Few people are better placed to talk about crypto’s evolution than Jed McCaleb. After creating the world’s first Bitcoin exchange, MtGox, he moved on to help lead Ripple and co-found Stellar, a platform used for speedy, cross-border transactions.
But does he know what’s coming next?
In a Consensus: Distributed Q&A this morning, McCaleb looked toward a near future in which, “in five or 10 years, hopefully, Stellar is adopted by some fraction of financial institutions and they’re using it as this interoperable layer between them.”
The soft-spoken Arkansas native has amassed a personal fortune via cryptocurrency—he netted a billion Lumens (XLM) for his role in creating Stellar, a sum currently worth over $60 million. He sold 54 million XRP in April, a token dump so large that it contributed to a steep price decline—yet only represents a fraction of the 9.5 billion XRP he started with.
The Stellar CTO has a seemingly preternatural ability to spot—or even create—trends in the space and move onto new projects before the old ones sour.
Yet over a decade after Bitcoin’s founding, McCaleb insists that he’s still looking for crypto projects “that can actually work and can possibly help people.” Crossing the line into a bit of Bitcoin blasphemy, McCaleb confided, “None of these are really making a difference in people’s lives beyond the speculative aspect of it. Which is fine—that’s where it needs to start, but at some point, it actually does need to be useful for people in the world.”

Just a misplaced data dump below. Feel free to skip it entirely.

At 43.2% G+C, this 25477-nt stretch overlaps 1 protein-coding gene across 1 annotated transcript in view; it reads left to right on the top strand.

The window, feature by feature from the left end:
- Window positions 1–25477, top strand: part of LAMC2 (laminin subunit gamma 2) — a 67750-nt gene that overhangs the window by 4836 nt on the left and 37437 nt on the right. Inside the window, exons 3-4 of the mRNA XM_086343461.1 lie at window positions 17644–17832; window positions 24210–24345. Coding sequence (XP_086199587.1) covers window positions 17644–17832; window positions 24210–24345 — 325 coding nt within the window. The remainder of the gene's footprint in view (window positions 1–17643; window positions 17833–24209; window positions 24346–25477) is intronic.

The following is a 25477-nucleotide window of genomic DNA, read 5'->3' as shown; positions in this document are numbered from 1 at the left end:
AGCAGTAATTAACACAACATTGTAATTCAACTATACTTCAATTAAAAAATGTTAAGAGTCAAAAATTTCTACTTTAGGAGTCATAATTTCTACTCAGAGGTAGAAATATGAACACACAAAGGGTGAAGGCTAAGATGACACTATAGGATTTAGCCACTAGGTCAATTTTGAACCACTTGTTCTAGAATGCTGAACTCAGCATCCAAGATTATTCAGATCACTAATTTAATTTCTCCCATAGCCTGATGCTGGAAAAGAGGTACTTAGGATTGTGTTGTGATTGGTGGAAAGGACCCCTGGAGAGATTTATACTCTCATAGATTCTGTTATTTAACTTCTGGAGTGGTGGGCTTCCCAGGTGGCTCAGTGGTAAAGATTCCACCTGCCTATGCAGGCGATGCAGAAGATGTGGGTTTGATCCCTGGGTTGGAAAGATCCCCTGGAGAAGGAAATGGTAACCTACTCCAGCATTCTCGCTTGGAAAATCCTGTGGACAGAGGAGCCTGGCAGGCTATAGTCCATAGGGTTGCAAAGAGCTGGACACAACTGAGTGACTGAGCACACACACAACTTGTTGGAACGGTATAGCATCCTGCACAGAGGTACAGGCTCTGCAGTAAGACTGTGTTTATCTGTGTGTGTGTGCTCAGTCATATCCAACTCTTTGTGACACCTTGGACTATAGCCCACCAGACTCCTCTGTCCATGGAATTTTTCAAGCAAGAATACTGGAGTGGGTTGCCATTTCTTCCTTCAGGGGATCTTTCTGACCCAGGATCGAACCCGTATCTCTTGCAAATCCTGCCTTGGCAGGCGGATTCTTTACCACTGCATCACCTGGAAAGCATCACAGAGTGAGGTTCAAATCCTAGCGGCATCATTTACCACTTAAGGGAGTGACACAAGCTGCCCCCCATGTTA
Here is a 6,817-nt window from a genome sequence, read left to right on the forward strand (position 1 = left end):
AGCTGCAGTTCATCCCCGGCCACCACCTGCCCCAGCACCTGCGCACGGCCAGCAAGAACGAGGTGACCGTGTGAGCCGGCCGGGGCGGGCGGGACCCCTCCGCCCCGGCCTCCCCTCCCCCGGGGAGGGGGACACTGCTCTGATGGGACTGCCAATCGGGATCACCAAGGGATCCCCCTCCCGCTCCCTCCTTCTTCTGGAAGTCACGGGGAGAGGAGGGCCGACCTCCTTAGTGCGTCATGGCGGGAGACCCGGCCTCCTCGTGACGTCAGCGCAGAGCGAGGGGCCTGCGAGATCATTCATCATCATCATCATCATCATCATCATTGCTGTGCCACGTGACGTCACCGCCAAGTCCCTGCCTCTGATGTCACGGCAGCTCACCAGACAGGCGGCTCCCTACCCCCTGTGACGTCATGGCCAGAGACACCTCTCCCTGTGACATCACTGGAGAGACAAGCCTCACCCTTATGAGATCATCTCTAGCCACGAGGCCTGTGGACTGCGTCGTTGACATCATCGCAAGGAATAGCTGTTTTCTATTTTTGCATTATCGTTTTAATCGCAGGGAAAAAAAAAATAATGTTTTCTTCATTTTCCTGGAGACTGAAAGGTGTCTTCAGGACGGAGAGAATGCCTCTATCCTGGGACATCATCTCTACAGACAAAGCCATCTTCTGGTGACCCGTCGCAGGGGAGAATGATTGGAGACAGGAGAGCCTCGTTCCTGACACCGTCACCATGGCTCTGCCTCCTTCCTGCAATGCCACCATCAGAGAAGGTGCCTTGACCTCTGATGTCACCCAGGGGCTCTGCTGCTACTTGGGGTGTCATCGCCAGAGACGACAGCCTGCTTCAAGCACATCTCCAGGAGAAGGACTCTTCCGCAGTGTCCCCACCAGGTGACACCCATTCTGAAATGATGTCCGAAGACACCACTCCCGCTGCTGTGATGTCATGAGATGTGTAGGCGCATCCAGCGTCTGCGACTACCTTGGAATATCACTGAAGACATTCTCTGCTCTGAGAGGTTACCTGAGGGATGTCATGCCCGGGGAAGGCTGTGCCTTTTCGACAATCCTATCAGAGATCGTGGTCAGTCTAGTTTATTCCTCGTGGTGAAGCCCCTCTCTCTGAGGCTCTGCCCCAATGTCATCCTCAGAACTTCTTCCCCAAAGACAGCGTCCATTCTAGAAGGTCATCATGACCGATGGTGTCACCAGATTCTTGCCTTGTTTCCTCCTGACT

As to how crypto startups should do that, McCaleb suggested some have focused on the wrong things. Emphasizing business development is a mistake, he said, because it distracts crypto startups from creating usable products. Bank partnerships are also out.
“[Banks] are just not going to do anything real with any of these technologies until they see it working somewhere else in the world,” he said. “They’ll do lots of pilots. You’ve seen lots of companies in the crypto space announce different projects with banks, but you’ve not seen any of these materialize into actual use for users.”
That may strike some as surprising given McCaleb’s aspirations for Stellar to be like “an email protocol, but for money. It connects every bank, every financial institution, every currency together, and you don’t really care. You just send to a person and then they get the value…”
While the goal is a heady one, McCaleb indicated that the steps need to focus on building momentum by creating projects regular people need—such as a user-friendly wallet Stellar is building for the Latin American market.
He thinks Stellar has the foundation and mindset to gain momentum. “The fact that it is this open, permissionless protocol gives it a very good chance of really taking off once it gets some amount of traction, which is what we’re trying to work on now,” he said.
Stellar doesn’t get a lot of attention in a space that always has one eye on Bitcoin and has swooned over Ethereum-based DeFI apps. McCaleb didn’t seem to care.
“There’s a lot of hype in this space. And there’s a lot of misallocation of money. But I think that’s kind of natural given what it is. It’s very technically complicated, and it’s hard for people to understand which of these projects actually make sense and which are just kind of vapor.”
But McCaleb knows the difference. As he’s moved through crypto’s history, he can look back and spot the vapor trailing in his wake.